Winning the war against FARC

Por Venezuela Real - 14 de Julio, 2008, 18:32, Categoría: Prensa Internacional

Diego Arria / Richard Brand
New York Daily News
July 14, 2008

This month's spectacular rescue by Colombian commandos of 15 hostages cast an international spotlight on the miseries inflicted by the terrorist group responsible for the kidnappings, the Revolutionary Armed Forces of Colombia, or FARC.

Much of the FARC's strength is derived from its protection of an illicit narcotics trade which channels cocaine to North American communities. But the recent hostage rescue has also drawn attention to the real role played by Venezuelan leader Hugo Chavez in using the FARC to destabilize the government of Colombian President Alvaro Uribe, his regional archrival.

During a previous commando raid in March, which killed FARC second-in-command Raul Reyes at his Ecuador campsite, Colombian soldiers recovered files from Reyes' laptop showing, among other things, that high-ranking Venezuelans had schemed with the FARC to supply the group with high-tech weapons, ammunition and a $300 million grant. The files also detailed plans to exploit the hostage issue for political gain.

Chavez's support for the FARC has been known and tolerated for some time. Indeed, Venezuela has been harboring their leaders, who have operated openly within Venezuela's borders. Chavez's ban on overflights by U.S. planes participating in anti-narcotics operations in Colombia and his government's refusal to cooperate with the U.S. Drug Enforcement Agency have also benefited the FARC immeasurably. It is no coincidence that during Chavez's presidency, Venezuela has turned into a major conduit for the transshipment of cocaine.

Despite the FARC's killing of thousands of civilians and its continued holding of 700 hostages, the oil-rich Chavez government confessed its direct support for and solidarity with the region's most notorious terrorist group. During a speech this spring before Venezuela's congress and an assembled diplomatic corps, Chavez asked that the FARC be removed from U.S. and European terror lists.

It is clear that Chavez's earlier involvement in appearing to negotiate the release of FARC hostages was not a humanitarian act, but rather cold political grandstanding. It is suggestive of the amicableness between Chavez and the FARC that when the Colombian commandos duped the FARC and released the hostages, they chose as a disguise clothing and aircraft similar to those used by previous Venezuelan delegations.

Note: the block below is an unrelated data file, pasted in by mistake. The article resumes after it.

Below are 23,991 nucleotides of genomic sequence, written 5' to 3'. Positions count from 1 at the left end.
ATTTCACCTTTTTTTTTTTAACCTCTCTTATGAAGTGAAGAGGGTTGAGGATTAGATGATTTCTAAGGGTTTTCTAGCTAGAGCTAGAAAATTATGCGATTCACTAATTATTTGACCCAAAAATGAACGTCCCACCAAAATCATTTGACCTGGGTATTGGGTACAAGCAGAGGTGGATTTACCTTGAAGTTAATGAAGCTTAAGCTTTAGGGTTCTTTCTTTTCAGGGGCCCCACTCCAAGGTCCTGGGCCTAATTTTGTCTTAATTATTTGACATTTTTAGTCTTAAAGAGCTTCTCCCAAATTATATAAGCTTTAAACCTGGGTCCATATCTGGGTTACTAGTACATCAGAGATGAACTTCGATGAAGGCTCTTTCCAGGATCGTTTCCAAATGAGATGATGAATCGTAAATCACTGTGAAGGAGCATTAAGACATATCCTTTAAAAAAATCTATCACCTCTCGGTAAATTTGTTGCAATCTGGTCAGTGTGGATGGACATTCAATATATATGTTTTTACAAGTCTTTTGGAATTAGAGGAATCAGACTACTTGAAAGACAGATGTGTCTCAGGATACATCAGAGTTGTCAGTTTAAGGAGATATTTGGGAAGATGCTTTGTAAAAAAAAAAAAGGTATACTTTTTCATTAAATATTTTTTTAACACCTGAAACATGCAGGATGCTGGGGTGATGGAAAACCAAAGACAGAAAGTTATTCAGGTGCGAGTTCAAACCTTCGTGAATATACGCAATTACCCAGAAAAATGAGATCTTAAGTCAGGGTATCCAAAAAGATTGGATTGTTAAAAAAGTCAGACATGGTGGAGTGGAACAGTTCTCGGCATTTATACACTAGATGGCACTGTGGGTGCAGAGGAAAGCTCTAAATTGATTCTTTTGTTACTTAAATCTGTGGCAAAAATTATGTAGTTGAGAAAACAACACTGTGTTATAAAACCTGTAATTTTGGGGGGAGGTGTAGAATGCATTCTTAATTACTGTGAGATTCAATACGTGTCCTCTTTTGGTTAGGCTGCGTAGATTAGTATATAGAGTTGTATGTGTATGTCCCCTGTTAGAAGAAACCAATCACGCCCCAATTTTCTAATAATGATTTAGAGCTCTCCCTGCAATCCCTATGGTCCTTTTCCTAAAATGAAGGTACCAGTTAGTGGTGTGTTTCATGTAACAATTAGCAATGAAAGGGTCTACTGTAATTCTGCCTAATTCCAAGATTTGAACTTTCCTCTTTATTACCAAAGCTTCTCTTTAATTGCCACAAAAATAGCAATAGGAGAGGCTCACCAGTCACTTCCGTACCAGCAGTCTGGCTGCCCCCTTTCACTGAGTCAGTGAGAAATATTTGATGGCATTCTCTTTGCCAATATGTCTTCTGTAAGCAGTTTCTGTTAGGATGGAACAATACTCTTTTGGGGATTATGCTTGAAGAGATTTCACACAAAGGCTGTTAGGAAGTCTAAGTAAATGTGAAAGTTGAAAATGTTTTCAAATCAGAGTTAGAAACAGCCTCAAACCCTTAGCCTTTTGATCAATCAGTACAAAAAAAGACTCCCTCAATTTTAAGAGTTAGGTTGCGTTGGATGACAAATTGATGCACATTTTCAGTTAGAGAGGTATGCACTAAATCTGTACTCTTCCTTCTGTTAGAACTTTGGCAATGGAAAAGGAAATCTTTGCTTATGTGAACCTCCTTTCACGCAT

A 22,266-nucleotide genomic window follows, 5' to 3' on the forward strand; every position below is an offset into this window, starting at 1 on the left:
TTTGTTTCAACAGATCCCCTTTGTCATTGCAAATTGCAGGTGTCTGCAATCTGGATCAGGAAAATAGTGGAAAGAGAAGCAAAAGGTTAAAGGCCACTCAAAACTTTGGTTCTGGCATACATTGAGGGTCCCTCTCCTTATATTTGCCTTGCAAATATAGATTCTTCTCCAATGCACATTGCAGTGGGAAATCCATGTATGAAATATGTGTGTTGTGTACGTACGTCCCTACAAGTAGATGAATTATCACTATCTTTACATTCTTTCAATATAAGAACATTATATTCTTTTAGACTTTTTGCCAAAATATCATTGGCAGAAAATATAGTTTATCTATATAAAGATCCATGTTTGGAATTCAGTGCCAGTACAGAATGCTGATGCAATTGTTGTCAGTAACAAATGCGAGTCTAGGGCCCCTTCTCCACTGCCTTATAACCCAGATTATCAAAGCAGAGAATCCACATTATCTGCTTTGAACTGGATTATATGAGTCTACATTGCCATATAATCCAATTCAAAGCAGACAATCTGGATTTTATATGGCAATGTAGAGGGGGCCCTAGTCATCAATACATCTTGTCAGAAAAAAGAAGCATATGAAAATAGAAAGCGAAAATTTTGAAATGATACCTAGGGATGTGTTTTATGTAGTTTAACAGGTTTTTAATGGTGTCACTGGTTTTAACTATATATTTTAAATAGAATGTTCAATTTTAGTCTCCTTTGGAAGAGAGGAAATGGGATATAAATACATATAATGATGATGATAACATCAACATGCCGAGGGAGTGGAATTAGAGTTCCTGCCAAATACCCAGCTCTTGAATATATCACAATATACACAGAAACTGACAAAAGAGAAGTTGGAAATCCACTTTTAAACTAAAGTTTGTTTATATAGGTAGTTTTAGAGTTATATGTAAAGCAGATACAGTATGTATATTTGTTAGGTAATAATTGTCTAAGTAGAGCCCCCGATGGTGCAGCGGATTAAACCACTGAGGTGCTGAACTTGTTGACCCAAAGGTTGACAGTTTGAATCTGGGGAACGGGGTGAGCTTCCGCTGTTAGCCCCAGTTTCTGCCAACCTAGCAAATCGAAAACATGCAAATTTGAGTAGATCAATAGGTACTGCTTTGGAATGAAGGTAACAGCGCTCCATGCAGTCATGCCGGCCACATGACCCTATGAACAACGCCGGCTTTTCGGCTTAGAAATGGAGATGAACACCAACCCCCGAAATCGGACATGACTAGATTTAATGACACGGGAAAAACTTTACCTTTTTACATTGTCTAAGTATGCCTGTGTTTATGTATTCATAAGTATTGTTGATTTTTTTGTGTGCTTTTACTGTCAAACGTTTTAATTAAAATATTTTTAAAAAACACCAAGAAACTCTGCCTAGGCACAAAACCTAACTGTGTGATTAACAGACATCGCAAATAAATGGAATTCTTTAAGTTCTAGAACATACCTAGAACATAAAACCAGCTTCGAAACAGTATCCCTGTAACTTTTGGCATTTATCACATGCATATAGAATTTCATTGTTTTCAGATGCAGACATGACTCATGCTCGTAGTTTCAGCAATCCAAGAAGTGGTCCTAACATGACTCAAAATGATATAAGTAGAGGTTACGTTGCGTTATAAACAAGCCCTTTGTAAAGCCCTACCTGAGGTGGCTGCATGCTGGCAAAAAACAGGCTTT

Evidence of Chavez's support for the FARC has been revealed just as the Colombian military has made its biggest advances in its strategy of eliminating the group's leaders while encouraging defection among the rank-and-file. The rescue of the prominent hostages deprives the group of its most valuable bargaining chips. What's more, the hostages' stories have helped cement world opinion against the FARC. Marc Gonsalves, one of the rescued Americans, described being held in chains while tropical diseases ravaged his body. His message to the FARC and its sympathizers, conveyed by media across the world: "FARC, you are terrorists...terrorists with a capital 'T.'"

A shaken Chavez has been forced to adopt a more cooperative tone. This is all good, but Chavez's track record advises that once the pressure is off, he will revert to his old ways.

We must keep the pressure on.

Colombian intelligence agencies should publish the thousands of unreleased files from Reyes' laptop, which are widely believed to contain further detail on Chavez's dealings with the FARC and other terror groups. Further, any Venezuelan officials implicated in supporting the FARC or other terror groups should have their assets frozen and travel restricted, as recently happened to a Venezuelan diplomat accused of raising funds for Hezbollah and establishing a Hezbollah center in Caracas. The U.S. should also strengthen Uribe's hand in fighting the FARC by reducing existing trade barriers with Colombia, which will send a message across the world that the U.S. stands with its allies in the fight against terror.

Arria is a former Caracas governor and Venezuelan ambassador to the United Nations. Brand is an attorney and a former foreign correspondent for The Miami Herald.

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